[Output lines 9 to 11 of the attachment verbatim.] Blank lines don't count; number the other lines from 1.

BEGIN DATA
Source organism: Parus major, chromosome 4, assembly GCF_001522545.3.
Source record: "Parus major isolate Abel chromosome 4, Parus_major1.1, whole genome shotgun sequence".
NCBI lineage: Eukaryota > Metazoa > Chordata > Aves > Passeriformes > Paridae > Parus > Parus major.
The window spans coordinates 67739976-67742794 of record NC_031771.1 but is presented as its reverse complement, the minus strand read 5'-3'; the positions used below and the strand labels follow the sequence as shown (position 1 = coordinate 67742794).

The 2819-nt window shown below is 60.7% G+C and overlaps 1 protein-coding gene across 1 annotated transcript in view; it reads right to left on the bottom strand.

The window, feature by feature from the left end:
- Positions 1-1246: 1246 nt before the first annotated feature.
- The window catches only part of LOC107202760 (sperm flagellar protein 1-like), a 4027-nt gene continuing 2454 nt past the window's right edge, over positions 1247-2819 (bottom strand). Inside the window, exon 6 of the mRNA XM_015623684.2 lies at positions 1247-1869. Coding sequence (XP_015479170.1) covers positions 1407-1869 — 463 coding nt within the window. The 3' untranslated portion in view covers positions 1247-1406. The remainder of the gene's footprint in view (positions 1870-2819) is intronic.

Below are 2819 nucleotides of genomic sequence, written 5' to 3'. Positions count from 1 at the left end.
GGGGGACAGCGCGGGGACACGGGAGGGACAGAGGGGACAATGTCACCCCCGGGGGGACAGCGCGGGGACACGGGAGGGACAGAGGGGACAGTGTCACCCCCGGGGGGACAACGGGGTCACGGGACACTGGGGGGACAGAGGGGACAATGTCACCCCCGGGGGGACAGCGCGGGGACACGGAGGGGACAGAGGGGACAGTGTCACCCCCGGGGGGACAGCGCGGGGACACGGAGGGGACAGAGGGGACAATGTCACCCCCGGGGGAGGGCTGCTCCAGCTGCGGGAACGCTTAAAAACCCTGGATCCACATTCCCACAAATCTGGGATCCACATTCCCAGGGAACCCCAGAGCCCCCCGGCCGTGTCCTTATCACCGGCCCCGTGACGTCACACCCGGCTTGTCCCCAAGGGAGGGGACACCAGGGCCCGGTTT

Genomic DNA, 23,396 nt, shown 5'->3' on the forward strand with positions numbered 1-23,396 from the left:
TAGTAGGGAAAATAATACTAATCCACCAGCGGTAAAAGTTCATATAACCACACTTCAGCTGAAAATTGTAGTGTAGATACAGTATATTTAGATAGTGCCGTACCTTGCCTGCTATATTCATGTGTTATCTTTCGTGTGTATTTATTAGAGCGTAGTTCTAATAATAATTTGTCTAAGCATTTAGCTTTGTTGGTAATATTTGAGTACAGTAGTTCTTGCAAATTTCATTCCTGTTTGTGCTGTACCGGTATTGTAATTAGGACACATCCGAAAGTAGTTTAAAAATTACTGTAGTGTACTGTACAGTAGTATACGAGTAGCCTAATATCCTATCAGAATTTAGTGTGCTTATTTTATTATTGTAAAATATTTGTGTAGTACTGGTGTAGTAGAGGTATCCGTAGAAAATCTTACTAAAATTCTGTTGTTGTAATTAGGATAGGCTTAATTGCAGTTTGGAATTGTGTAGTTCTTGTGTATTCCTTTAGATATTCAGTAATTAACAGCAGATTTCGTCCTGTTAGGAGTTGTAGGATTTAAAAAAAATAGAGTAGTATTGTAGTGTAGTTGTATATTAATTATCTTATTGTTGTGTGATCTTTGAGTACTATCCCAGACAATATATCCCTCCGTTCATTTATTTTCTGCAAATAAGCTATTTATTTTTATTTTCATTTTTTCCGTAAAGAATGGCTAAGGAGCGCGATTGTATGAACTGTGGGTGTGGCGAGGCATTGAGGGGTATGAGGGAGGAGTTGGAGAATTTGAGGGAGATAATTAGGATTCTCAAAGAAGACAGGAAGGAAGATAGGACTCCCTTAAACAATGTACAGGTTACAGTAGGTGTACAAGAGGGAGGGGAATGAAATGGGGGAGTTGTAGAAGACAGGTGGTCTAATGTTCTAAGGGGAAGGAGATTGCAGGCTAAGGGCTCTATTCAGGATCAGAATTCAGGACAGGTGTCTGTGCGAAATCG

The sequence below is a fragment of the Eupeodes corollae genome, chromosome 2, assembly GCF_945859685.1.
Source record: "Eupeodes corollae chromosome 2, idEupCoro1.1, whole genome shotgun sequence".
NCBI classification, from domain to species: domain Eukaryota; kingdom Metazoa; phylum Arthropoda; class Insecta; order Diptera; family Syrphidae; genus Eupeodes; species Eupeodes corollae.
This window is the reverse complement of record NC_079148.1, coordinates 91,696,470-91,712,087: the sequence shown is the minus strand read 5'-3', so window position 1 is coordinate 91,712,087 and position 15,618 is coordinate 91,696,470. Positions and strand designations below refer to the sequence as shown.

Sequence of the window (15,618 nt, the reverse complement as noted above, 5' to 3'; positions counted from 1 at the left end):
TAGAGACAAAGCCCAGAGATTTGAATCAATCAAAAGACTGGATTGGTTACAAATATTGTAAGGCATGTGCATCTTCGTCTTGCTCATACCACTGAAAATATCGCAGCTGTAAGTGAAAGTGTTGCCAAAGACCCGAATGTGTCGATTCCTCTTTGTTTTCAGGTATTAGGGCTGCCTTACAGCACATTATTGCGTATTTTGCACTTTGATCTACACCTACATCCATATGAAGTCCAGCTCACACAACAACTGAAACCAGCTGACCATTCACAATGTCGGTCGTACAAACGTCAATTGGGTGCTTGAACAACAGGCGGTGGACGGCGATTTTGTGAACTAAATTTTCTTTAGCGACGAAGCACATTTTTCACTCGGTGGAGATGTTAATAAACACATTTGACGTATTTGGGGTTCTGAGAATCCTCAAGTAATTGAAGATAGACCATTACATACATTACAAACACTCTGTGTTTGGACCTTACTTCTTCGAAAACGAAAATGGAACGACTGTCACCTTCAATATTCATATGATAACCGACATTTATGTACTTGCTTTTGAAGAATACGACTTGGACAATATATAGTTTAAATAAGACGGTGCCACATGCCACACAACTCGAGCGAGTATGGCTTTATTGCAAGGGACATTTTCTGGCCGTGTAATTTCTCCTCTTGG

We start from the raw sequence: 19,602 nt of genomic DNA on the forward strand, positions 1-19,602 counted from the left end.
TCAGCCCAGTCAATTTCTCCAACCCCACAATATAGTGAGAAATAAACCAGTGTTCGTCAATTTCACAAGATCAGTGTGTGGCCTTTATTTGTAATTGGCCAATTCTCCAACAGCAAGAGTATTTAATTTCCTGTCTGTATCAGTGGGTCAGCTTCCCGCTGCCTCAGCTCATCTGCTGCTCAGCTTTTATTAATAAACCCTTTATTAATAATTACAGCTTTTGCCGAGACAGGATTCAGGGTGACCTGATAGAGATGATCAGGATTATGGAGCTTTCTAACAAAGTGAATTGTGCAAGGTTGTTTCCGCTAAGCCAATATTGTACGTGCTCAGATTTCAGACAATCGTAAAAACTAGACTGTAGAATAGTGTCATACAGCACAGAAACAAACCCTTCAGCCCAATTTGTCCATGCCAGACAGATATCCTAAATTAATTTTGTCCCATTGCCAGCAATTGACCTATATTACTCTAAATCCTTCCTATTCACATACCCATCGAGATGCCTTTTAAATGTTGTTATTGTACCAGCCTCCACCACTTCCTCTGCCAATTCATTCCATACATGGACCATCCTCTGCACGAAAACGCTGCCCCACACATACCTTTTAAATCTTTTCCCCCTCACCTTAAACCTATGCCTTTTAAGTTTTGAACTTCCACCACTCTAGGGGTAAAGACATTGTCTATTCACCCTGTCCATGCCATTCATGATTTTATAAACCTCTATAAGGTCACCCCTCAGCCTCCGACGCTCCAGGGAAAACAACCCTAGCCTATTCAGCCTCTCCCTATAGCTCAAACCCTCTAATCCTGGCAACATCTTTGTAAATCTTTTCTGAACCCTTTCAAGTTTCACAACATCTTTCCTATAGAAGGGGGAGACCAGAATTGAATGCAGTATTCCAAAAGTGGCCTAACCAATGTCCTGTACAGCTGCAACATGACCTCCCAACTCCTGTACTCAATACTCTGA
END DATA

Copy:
Below are 2819 nucleotides of genomic sequence, written 5' to 3'. Positions count from 1 at the left end.
GGGGGACAGCGCGGGGACACGGGAGGGACAGAGGGGACAATGTCACCCCCGGGGGGACAGCGCGGGGACACGGGAGGGACAGAGGGGACAGTGTCACCCCCGGGGGGACAACGGGGTCACGGGACACTGGGGGGACAGAGGGGACAATGTCACCCCCGGGGGGACAGCGCGGGGACACGGAGGGGACAGAGGGGACAGTGTCACCCCCGGGGGGACAGCGCGGGGACACGGAGGGGACAGAGGGGACAATGTCACCCCCGGGGGAGGGCTGCTCCAGCTGCGGGAACGCTTAAAAACCCTGGATCCACATTCCCACAAATCTGGGATCCACATTCCCAGGGAACCCCAGAGCCCCCCGGCCGTGTCCTTATCACCGGCCCCGTGACGTCACACCCGGCTTGTCCCCAAGGGAGGGGACACCAGGGCCCGGTTT

Genomic DNA, 23,396 nt, shown 5'->3' on the forward strand with positions numbered 1-23,396 from the left: